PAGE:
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‘Shōgun’ Season 2: Everything We Know

‘Shōgun’ Season 2: Everything We Know
‘Shōgun’ Season 2: Everything We Know


Spoilers for Shōgun season 1 ahead.

Since the electrifying conclusion of FX’s hit limited series Shōgun, questions about a potential second season have lingered—and now intensified—with a new report that star and producer Hiroyuki Sanada has signed on to reprise his role as Lord Yoshii Toranaga.

According to Deadline, Sanada has agreed to return to the show, in which his character battles to become a military dictator in 17th-century Japan. But sources tell the publication that “other elements are still being worked out and deals are being finalized” in an effort to extend Shōgun, which was only meant to last a single season. Making such a move would throw a compelling wrench into this year’s Emmys race, with the show potentially competing as a drama rather than a limited series. Vanity Fair has reached out to reps for FX for comment.

Adapted from the 1975 James Clavell novel by co-creators Justin Marks and Rachel Kondo, Shōgun has been a runaway hit since its February debut. “Ultimately, the audience gets to decide whether it’s something they want,” FX CEO John Landgraf previously told The Hollywood Reporter, adding that a follow-up would have to be “big and detailed as well as really deep in terms of character and the human condition.” Given its critical acclaim and commercial popularity—the series beat season two of The Bear as the most-watched Hulu premiere ever—it’s clear that appetite for the show is high.

Ahead, a look at everything we know—and have yet to learn—about a potential second season of Shōgun.

Who will return for season 2 of Shōgun?

So far, only Sanada’s name has been mentioned in reports about a possible return to the series. As the actor previously told Vanity Fair, “The novel’s events finish with our [finale], episode 10. If they want to make something more, it’s going to be totally original. Who knows? The model of Shōgun makes it easy to see what happened in real life, and then we can create an original story from then. Who knows? We have history.”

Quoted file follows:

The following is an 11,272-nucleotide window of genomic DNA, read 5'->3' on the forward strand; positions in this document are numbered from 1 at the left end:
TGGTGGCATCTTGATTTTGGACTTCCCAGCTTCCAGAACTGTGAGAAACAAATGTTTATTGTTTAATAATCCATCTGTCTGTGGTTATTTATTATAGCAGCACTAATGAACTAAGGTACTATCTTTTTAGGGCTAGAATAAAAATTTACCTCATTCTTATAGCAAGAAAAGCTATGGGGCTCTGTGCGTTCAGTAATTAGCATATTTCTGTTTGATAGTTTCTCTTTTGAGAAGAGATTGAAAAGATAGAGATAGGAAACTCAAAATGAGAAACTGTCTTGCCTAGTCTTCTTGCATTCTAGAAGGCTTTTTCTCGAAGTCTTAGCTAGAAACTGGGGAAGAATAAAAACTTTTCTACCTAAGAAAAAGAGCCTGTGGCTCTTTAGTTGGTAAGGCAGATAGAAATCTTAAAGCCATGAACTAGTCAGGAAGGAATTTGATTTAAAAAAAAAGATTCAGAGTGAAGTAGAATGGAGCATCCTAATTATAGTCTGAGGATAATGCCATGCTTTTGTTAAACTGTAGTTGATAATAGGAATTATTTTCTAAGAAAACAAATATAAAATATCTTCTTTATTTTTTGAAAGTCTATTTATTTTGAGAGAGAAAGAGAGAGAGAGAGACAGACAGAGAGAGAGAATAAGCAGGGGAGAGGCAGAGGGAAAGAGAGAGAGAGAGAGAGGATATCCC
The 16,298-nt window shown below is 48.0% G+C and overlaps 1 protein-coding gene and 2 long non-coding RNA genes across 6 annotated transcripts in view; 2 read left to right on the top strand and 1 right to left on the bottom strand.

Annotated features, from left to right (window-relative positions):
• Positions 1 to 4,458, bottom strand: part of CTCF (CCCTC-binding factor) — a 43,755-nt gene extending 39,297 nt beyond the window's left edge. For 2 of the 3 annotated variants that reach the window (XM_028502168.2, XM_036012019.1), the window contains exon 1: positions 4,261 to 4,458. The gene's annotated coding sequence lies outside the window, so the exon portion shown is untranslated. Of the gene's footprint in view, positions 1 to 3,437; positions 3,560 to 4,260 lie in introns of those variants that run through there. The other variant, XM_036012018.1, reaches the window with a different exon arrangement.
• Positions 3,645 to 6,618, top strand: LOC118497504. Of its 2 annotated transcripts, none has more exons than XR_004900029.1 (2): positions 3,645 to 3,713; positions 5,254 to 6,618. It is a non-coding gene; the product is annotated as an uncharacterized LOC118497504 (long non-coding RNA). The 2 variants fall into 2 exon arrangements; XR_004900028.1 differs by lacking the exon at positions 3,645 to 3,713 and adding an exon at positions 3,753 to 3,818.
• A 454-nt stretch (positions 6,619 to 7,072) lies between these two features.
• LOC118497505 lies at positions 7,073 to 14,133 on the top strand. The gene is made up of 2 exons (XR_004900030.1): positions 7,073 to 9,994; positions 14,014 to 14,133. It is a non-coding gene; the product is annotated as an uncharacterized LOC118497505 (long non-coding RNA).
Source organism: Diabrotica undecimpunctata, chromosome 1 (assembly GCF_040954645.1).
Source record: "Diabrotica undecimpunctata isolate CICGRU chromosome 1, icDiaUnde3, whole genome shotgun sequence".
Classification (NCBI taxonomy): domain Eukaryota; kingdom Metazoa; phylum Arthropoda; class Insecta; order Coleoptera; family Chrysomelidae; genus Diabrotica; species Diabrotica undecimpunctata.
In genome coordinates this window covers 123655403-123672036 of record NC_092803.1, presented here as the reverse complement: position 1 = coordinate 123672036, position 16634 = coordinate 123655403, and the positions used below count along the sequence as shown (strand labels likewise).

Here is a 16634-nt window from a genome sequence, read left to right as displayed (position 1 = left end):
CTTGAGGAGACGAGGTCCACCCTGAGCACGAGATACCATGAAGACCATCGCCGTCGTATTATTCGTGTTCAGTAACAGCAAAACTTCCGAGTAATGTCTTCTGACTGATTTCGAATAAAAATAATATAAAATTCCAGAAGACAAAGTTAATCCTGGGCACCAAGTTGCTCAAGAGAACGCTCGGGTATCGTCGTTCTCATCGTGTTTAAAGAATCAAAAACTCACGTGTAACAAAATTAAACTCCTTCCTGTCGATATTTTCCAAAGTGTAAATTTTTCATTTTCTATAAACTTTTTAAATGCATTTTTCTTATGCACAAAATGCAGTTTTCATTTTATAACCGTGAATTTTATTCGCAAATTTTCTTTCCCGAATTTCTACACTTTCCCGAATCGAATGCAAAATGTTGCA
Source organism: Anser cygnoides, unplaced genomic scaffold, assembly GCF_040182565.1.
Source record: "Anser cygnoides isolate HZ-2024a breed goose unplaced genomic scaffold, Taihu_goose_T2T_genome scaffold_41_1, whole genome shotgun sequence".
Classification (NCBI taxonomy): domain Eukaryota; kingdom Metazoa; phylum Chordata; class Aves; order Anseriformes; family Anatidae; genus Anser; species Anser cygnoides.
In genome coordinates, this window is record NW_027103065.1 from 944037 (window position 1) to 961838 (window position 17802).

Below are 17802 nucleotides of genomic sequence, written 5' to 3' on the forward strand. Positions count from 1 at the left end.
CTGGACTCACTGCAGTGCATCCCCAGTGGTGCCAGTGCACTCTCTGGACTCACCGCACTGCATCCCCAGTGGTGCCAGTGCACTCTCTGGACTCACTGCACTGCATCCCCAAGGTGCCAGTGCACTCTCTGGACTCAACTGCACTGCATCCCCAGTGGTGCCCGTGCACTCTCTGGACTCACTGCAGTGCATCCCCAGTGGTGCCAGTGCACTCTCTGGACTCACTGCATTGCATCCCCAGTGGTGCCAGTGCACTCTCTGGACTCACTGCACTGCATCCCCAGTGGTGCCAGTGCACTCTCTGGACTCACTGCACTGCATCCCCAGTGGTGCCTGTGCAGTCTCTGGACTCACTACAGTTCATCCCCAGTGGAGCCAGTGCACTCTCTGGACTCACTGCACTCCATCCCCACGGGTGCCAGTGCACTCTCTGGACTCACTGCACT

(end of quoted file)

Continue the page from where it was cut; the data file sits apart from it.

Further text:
While Sanada has left the door open for a reprisal, the future is less clear for other characters, including Cosmo Jarvis’s Jack Blackthorne. He previously told VF about how difficult it was to leave the role behind at the end of filming for season one. “Blackthorne totally preoccupied and consumed me, and had for so long,” he said. “When it came to the final shot, it was just horrific, because it’s only then that I suppose Blackthorne had to be left behind and all of these adventures had to be left behind. And it was just kind of sad, you know? I suppose in a way it was relieving, but also, then you’re just another unemployed actor, and you don’t know what’s going to come next.”

There are at least a few beloved characters who will not return, as long as the second season follows a linear format. Tadanobu Asano’s Yabushige, who is sentenced to commit seppuku, a noble form of taking one’s own life, by Lord Toranaga in the finale. In the season’s penultimate episode, it is Anna Sawai’s Lady Mariko who meets her death in an act of similar sacrifice.

What will season 2 of Shōgun be about?

Marks confirmed early on that the first season of Shōgun would conclude “exactly where the book ends” and that he and Kondo “tell the complete story of the book” within its 10 episodes. But Clavell did write six books in his Asian Saga, including Shōgun, the third novel in his series. Each installment in the nonlinear sequence explores Europeans in Asia, with each centering on a different time period and location, spanning from Hong Kong to Iran.

If the creators were thinking purely chronologically, the next chapter of Shōgun would be Tai-Pan, the second novel in Clavell’s series, set in 1841 Hong Kong at the last gaps of the Opium War. Sanada’s potential involvement certainly suggests that at least his character would still be present in another iteration—even if the rest of the story assumed more of an anthology feel.

When does Shōgun season 2 come out?

Given that a renewal is purely speculative at this point, there’s no firm release date to share. In an interview with The Hollywood Reporter last month, Marks noted the “long tail of postproduction” on the show, which could prolong the waiting period before a follow-up. “It’s not like a normal TV series, where if we were in a situation like this promoting it, we wouldn’t just be in the writers room already,” he explained. “We’d be on set shooting season two by now.”

This post will be updated.


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